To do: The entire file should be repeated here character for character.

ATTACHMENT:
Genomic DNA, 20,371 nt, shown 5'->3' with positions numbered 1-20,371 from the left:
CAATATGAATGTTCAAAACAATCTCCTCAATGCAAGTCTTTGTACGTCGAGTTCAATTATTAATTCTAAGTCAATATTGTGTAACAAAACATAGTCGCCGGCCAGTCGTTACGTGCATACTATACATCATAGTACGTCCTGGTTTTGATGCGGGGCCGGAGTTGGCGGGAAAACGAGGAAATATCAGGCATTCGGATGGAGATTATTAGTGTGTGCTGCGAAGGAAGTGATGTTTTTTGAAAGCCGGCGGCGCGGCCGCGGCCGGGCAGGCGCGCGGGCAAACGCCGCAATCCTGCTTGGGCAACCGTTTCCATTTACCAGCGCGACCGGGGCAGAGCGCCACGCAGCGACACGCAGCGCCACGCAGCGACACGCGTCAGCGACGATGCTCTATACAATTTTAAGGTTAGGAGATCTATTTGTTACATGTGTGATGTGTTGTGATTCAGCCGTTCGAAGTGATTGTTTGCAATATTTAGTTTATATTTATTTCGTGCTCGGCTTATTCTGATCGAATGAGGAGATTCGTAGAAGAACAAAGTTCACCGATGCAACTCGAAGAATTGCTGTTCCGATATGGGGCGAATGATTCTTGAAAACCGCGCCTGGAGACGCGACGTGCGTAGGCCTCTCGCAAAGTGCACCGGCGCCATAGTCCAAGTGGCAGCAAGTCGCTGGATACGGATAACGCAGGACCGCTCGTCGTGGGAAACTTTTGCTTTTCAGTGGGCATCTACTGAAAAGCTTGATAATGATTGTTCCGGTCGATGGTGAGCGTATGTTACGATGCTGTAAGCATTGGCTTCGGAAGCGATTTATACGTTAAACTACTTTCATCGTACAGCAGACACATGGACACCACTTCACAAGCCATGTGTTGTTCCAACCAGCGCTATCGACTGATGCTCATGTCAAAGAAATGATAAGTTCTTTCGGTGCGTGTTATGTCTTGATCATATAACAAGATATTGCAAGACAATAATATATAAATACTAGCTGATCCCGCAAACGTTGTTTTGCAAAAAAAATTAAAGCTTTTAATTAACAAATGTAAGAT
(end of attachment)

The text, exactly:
Genomic DNA, 20,371 nt, shown 5'->3' with positions numbered 1-20,371 from the left:
CAATATGAATGTTCAAAACAATCTCCTCAATGCAAGTCTTTGTACGTCGAGTTCAATTATTAATTCTAAGTCAATATTGTGTAACAAAACATAGTCGCCGGCCAGTCGTTACGTGCATACTATACATCATAGTACGTCCTGGTTTTGATGCGGGGCCGGAGTTGGCGGGAAAACGAGGAAATATCAGGCATTCGGATGGAGATTATTAGTGTGTGCTGCGAAGGAAGTGATGTTTTTTGAAAGCCGGCGGCGCGGCCGCGGCCGGGCAGGCGCGCGGGCAAACGCCGCAATCCTGCTTGGGCAACCGTTTCCATTTACCAGCGCGACCGGGGCAGAGCGCCACGCAGCGACACGCAGCGCCACGCAGCGACACGCGTCAGCGACGATGCTCTATACAATTTTAAGGTTAGGAGATCTATTTGTTACATGTGTGATGTGTTGTGATTCAGCCGTTCGAAGTGATTGTTTGCAATATTTAGTTTATATTTATTTCGTGCTCGGCTTATTCTGATCGAATGAGGAGATTCGTAGAAGAACAAAGTTCACCGATGCAACTCGAAGAATTGCTGTTCCGATATGGGGCGAATGATTCTTGAAAACCGCGCCTGGAGACGCGACGTGCGTAGGCCTCTCGCAAAGTGCACCGGCGCCATAGTCCAAGTGGCAGCAAGTCGCTGGATACGGATAACGCAGGACCGCTCGTCGTGGGAAACTTTTGCTTTTCAGTGGGCATCTACTGAAAAGCTTGATAATGATTGTTCCGGTCGATGGTGAGCGTATGTTACGATGCTGTAAGCATTGGCTTCGGAAGCGATTTATACGTTAAACTACTTTCATCGTACAGCAGACACATGGACACCACTTCACAAGCCATGTGTTGTTCCAACCAGCGCTATCGACTGATGCTCATGTCAAAGAAATGATAAGTTCTTTCGGTGCGTGTTATGTCTTGATCATATAACAAGATATTGCAAGACAATAATATATAAATACTAGCTGATCCCGCAAACGTTGTTTTGCAAAAAAAATTAAAGCTTTTAATTAACAAATGTAAGAT